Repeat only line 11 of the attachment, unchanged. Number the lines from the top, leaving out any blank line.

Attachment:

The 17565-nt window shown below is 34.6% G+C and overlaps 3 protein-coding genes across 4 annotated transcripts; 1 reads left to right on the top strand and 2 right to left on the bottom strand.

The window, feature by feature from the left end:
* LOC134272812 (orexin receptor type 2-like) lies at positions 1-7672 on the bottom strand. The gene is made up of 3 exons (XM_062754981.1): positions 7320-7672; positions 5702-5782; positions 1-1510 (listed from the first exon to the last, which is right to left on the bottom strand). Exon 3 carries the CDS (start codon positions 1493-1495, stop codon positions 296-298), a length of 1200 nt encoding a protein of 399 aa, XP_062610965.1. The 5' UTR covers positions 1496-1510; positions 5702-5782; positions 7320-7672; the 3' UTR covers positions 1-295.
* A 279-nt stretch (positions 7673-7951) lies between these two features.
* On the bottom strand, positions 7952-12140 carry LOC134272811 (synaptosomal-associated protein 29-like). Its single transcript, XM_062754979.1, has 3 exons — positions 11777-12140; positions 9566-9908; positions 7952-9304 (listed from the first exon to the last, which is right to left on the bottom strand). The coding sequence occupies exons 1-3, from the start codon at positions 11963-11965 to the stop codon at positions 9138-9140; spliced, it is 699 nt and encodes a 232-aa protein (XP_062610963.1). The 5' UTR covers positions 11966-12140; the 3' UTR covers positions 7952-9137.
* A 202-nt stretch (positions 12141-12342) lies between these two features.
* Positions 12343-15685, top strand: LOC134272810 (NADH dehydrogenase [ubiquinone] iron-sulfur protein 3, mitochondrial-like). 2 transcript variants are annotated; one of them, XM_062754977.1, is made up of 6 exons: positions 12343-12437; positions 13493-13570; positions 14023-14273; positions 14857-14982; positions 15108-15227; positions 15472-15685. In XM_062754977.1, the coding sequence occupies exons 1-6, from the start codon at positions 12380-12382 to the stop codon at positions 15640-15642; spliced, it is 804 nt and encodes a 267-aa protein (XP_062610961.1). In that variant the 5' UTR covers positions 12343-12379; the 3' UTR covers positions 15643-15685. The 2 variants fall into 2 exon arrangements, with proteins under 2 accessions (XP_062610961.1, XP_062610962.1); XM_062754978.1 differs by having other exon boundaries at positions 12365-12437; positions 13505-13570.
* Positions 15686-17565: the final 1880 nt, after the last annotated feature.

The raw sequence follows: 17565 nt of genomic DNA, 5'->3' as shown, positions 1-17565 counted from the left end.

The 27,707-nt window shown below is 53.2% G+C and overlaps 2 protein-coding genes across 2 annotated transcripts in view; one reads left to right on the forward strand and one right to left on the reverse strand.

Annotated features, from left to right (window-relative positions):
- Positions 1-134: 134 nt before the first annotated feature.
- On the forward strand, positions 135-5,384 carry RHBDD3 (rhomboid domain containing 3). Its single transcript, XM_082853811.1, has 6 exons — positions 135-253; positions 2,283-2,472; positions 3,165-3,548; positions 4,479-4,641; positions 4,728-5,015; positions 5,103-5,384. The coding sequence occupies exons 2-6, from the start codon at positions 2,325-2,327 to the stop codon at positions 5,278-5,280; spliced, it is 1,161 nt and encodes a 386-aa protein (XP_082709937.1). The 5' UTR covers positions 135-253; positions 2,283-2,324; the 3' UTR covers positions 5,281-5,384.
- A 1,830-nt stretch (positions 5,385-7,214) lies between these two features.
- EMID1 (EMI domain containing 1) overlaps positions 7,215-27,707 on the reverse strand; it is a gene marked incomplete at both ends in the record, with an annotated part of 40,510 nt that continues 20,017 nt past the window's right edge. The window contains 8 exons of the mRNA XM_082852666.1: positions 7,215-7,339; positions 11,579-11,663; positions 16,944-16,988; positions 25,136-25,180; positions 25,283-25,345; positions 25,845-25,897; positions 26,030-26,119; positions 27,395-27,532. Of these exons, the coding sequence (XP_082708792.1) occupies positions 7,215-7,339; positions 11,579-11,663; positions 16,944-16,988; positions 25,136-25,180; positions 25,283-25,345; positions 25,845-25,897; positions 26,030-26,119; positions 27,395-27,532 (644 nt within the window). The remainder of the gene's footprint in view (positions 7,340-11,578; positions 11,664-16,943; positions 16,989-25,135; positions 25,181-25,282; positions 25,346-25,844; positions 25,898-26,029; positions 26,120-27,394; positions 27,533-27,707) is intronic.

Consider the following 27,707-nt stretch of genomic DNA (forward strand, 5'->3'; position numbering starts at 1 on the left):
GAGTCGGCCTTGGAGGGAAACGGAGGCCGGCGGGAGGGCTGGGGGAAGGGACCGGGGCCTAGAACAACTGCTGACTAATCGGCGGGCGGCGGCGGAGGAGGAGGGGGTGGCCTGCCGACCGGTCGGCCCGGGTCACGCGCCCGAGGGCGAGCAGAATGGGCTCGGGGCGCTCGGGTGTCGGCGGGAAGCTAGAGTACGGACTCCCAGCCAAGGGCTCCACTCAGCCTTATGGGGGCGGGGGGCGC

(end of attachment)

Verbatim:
Annotated features, from left to right (window-relative positions):